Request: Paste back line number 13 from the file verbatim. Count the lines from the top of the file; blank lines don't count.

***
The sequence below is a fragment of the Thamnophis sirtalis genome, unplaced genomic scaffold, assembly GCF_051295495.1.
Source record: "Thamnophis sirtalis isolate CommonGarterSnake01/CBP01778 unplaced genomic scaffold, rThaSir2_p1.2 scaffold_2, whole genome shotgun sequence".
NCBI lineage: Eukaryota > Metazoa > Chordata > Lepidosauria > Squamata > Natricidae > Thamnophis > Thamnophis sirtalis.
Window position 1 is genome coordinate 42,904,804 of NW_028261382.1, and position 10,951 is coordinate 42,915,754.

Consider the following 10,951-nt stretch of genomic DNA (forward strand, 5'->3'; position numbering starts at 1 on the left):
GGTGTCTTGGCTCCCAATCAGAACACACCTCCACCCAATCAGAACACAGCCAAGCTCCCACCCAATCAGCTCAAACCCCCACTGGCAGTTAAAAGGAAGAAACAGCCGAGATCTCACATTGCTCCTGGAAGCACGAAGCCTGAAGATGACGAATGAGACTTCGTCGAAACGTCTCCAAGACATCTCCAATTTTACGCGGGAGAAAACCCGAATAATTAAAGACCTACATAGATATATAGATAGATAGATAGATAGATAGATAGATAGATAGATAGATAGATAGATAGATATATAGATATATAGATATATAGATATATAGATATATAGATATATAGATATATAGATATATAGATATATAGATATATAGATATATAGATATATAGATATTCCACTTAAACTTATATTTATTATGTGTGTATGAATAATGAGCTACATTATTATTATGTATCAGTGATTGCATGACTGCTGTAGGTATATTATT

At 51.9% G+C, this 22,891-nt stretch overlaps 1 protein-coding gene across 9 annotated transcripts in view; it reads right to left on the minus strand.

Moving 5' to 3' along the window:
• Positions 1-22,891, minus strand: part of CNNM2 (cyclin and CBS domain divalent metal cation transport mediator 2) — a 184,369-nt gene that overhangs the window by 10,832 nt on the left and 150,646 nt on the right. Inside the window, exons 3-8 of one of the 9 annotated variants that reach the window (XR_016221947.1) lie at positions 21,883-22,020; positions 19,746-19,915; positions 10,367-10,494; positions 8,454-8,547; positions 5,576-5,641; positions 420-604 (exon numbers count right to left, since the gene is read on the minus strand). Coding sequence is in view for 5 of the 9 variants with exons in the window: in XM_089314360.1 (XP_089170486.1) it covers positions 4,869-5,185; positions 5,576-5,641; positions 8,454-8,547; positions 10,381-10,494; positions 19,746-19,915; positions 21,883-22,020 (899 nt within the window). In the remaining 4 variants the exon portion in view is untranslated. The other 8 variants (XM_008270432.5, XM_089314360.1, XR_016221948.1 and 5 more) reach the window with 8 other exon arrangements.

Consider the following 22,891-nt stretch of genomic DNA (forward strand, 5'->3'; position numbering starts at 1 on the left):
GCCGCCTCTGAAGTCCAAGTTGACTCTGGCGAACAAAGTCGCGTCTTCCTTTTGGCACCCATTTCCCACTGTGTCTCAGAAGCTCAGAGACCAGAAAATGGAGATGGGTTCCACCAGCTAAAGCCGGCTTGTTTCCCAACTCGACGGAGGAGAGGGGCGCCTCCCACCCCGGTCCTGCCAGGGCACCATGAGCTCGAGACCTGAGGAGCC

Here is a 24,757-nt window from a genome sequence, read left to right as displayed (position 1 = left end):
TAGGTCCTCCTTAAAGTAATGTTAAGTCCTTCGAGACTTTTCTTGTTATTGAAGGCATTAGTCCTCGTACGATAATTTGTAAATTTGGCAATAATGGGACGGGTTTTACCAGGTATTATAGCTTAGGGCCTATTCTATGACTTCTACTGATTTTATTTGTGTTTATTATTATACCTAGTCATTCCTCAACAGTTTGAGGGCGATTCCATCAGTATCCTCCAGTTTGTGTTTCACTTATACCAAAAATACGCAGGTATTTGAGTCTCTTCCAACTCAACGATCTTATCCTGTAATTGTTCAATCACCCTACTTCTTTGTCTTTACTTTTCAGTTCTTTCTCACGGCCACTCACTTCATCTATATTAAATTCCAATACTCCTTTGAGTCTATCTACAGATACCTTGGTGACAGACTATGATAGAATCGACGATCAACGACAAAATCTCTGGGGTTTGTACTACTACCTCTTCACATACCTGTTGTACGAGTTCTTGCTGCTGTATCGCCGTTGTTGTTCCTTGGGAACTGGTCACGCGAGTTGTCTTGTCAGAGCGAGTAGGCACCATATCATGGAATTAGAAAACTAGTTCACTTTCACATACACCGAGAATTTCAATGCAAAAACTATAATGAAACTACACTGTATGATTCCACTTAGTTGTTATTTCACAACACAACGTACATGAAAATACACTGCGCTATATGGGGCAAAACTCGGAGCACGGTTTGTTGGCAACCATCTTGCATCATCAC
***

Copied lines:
TAGGTCCTCCTTAAAGTAATGTTAAGTCCTTCGAGACTTTTCTTGTTATTGAAGGCATTAGTCCTCGTACGATAATTTGTAAATTTGGCAATAATGGGACGGGTTTTACCAGGTATTATAGCTTAGGGCCTATTCTATGACTTCTACTGATTTTATTTGTGTTTATTATTATACCTAGTCATTCCTCAACAGTTTGAGGGCGATTCCATCAGTATCCTCCAGTTTGTGTTTCACTTATACCAAAAATACGCAGGTATTTGAGTCTCTTCCAACTCAACGATCTTATCCTGTAATTGTTCAATCACCCTACTTCTTTGTCTTTACTTTTCAGTTCTTTCTCACGGCCACTCACTTCATCTATATTAAATTCCAATACTCCTTTGAGTCTATCTACAGATACCTTGGTGACAGACTATGATAGAATCGACGATCAACGACAAAATCTCTGGGGTTTGTACTACTACCTCTTCACATACCTGTTGTACGAGTTCTTGCTGCTGTATCGCCGTTGTTGTTCCTTGGGAACTGGTCACGCGAGTTGTCTTGTCAGAGCGAGTAGGCACCATATCATGGAATTAGAAAACTAGTTCACTTTCACATACACCGAGAATTTCAATGCAAAAACTATAATGAAACTACACTGTATGATTCCACTTAGTTGTTATTTCACAACACAACGTACATGAAAATACACTGCGCTATATGGGGCAAAACTCGGAGCACGGTTTGTTGGCAACCATCTTGCATCATCAC